A nocturne, evocative of night, wafts out from my laptop as I write. It comes from a CD, a double-album of Arthur Rubinstein deftly weaving an aural tapestry from the epic works of a legendary Romantic composer.
Those nocturnes, along with The Visible World (2007) by American author Mark Slouka, were gifts from an old friend this weekend. He’d discovered the book in Prague, on his way to Bratislava, the capital of Slovakia, for work. He found Slouka’s writing rather good and thought that I would like it too.
This is not the first book he’s given. Over the course of the 20-year friendship, my friend, a history buff-writer-musician, has given me an anthology on fairies, an illustrated book of Shakespearean quotes on English flowers, a thin volume of works by American poet e.e. cummings, and some noteworthy novels by European writers.
In fact, this past week has been about gifts and the giving of. I’d been asked more than once from different quarters for ideas on farewell gifts given from a group to individuals leaving the corporate body, on the supposition that I know what constitutes a meaningful gift that such a body of people can bestow on a person, while avoiding the sin of giving cliched or conventional gifts. (Would a box of chocolates or a paper weight made of pewter fall under the cliched category? Not if there was a cloud of meaning associated with the chocolates or the pewter doodad.)
Anything can be given to anybody, and be endowed with meaning. Or not. Again, it’s not what you give, it’s how it’s given. A well-written, well-thought out note of thanks, handwritten, is worth more than a couple of lines, dashed out minutes before the gift is given, without more brain cells that’s needed to write out a couple of cliched words. (I am guilty of that.)
Giving to meet a need, especially a financial need, is an under-rated one in some quarters and dismissed as too “practical.” How can a gift, and one that is needed especially by those who survive on donations, be too practical? If it meets a felt need, it’s a good gift. If it’s something you are passionate about and the other person knows it and receives a likeminded thing, it will be well-received. Why? Because it represents who you are. Sometimes this matters,–the giving of a bit of who you are–and when it does, not many people want to or know how to give themselves away.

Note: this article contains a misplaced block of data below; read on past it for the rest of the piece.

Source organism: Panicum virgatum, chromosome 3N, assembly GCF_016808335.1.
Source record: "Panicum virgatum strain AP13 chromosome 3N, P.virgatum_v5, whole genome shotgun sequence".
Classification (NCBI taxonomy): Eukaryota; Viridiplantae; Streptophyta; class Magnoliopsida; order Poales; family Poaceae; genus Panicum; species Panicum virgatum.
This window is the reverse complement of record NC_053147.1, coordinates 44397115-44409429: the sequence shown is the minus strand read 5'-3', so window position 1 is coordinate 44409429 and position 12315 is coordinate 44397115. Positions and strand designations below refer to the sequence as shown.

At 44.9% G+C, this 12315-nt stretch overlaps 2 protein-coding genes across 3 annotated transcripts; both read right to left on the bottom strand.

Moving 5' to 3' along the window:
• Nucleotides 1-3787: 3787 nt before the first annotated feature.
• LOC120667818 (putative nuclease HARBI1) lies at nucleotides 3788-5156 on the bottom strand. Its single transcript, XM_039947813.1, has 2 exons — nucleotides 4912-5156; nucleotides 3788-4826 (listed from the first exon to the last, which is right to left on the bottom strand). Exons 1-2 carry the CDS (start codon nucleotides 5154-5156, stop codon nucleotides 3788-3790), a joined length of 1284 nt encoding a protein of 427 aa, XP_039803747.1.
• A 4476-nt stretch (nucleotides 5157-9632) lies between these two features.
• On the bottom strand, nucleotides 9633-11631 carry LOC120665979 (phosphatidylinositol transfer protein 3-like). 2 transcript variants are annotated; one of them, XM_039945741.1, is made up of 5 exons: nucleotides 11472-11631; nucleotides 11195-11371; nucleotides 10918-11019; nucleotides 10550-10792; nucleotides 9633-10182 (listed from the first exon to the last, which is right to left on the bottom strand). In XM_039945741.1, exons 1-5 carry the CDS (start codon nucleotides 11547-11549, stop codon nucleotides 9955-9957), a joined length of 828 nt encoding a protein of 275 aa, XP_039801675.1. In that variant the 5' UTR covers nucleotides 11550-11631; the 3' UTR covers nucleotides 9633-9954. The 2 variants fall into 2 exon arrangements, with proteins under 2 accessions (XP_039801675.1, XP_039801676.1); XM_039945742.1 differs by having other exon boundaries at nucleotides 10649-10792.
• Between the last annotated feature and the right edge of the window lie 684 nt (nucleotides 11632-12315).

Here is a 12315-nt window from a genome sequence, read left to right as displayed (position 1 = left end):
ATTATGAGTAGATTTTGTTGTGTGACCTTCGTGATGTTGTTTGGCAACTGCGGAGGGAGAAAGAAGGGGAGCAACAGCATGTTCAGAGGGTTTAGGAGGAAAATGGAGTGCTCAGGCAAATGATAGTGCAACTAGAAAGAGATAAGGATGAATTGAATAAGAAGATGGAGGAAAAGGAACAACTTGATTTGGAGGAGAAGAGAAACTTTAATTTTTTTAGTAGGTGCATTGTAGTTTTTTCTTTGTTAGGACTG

Of course there is the trick of looking as if you’re giving a bit of yourself away but not really. That’s a skill, and if you are keen to find out more, leave a comment below.
Yet my favourite gifts come from those who have given themselves away, intentionally or not. The gift has either told me how much they know me or what they recognize in me, and usually, but not always, the gift happens to be beautiful. A great gift causes me to say inside, “You know me!” and everyone knows that recognition from another is among the best things to receive in the whole world.
Creative types have it easy, because a gift of a tune, a song, a poem, a lyric, a bit of verse or prose, (original or not), comes out of who they are. But anyone can bestow meaning on a gift, even if it’s a box of chocolates (if it costs you something), and the good news is that the recipient can always tell.
A pewter paperweight can be loaded with meaning. For instance, if the pewter object references something of the recipient, a pet name or a favourite pet, or is connected with a shared memory, or embodies something of your history, or personifies a hobby or a passion.
Simply think of the other person, what you know of him, and give from your heart.
Keen to hear about the art of gift-giving? Drop me a line or share your experiences of what were some of your best gifts ever received.